If instead of cobbling together a cross-channel operation from legacy direct and bricks-and-mortar systems that have been in place for years, wouldn’t it be nice to start fresh and design an entirely new platform that meets all the needs of a retailer selling to consumers in stores and online?
Early next year when Borders Group Inc. launches its first proprietary e-commerce site in seven years, the struggling book retailer will come a lot closer to building a multichannel platform from scratch than most merchants with well-established brands will ever get the chance to do so.
“A big part of [it] is cross-channel – starting to bring the power and benefits of the different channels together,” something Borders couldn’t do before, said Kevin Ertell, vice president of e-business at Borders, Ann Arbor, MI.
What’s been holding Borders back is a deal it signed with online superstore Amazon in 2001, back when the Internet’s future as a sales tool was still in question and the concept of multichannel retail, with its ability to drive customer value and loyalty, was just starting to make the rounds. That deal expires in December.
Back then, there was some sense to be found in Borders’ decision to shut down an e-commerce site that wasn’t bringing in a lot of money and let Amazon provide inventory, fulfillment, Web site content and customer service.
However, as Internet sales have continued to grow industrywide every year since and the online channel evolved into a key component of any major brand’s marketing strategy, the deal lost some of its luster.
“As consumers are becoming more multichannel in nature, retailers need to react to this to be able to support their customers,” said Tamara Mendelsohn, senior analyst at Forrester Research Inc., Cambridge, MA.
Borders being in the position to launch a proprietary site for the first time in years “is a big deal because their customers are beginning to change and demand more consistency across channels,” she said.
While Borders is late to the multichannel retail game, this has the benefit of letting the retailer learn from others.
“They’re lucky in the sense that they’re starting from scratch,” Ms. Mendelsohn said.
She added that using technology to create a strong multichannel platform and putting a lot of thought into the reporting structure are the two areas Borders should focus on in order to build a strong foundation for future multichannel growth.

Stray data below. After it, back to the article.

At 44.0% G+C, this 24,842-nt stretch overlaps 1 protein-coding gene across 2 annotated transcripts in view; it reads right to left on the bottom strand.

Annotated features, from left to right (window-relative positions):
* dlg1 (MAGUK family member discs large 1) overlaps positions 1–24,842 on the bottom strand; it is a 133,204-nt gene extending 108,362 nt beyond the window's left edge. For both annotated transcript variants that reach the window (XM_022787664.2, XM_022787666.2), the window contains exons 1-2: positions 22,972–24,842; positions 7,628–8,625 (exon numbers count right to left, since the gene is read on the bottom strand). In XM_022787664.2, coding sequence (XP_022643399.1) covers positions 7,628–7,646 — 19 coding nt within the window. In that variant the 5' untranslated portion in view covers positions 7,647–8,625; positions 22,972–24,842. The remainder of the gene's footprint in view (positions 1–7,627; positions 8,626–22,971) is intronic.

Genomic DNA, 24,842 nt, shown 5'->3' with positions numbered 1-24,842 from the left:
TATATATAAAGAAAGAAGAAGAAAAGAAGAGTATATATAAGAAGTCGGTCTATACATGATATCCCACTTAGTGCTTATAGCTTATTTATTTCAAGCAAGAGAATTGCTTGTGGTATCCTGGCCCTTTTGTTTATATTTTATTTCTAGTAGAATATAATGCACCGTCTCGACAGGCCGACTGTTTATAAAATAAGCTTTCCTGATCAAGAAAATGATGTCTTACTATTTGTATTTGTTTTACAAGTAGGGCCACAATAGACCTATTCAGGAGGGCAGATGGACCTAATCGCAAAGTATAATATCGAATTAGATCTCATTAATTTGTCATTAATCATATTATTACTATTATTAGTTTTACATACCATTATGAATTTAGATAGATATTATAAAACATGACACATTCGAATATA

Borders is gearing up for next year with the relaunch in July of its marketing Web site at www.bordersstores.com.
The site was designed “to compensate for what we can’t get out of Amazon.com” by providing a way for Borders to have a relationship with its customers online, Mr. Ertell said.
This site will evolve early next year into www.borders.com with e-commerce functionality.
One service currently available that will be relaunched in July with a more user-friendly interface and more prominent positioning is the ability to search a local store’s inventory online, reserve a book and then pick it up at that store.
The new site will also offer customers the ability to review books for the first time and create a wish list of items. Customers can then retrieve their wish at any Borders’ in-store-kiosk, which currently isn’t e-commerce-enabled systemwide but will be next year.
To support the relaunch, Borders is stepping up its pay-per-click advertising with Google, MSN and Yahoo.
Borders’ use of an interim site “is a good strategy and an appropriate strategy given their situation,” Ms. Mendelsohn said.
Already, some of what Borders is offering, such as the online reserve, is quite innovative in terms of multichannel marketing, she said.
Once the e-commerce element comes online, Borders hopes to be able to integrate its customer loyalty program, customer service, fulfillment and analytics across channels. The only exception will be its in-store point-of-sale system.
“We see the Web site as much more than just a store,” Mr. Ertell said. “It’s a brand vehicle, a merchandise vehicle, a marketing vehicle, a customer relationship tool and a customer research tool, all brought together to provide a better experience for our customers and a better relationship with our customers.”
It might even improve Borders’ bottom line.
In 2006, Borders reported a 0.8 percent increase in consolidated sales for a total of $4.06 billion. The company recorded a net loss of $151.3 million for the year.
In March, Borders revealed a strategic plan for revitalizing the company that put the new online store at the top of the list of steps it plans to take to make Borders “a headquarters for knowledge and entertainment,” according to a company statement.
The plan also includes revitalizing its Borders Rewards customer loyalty program – which will be extended to the Web with the launch of the new e-commerce site – and debuting a new concept store that will bring together technology and experiential elements in early 2008.
The company is exploring opening digital centers in Borders stores that will enable customers to interact with and purchase new digital products and services. The digital services are expected to be made available both in-store and online.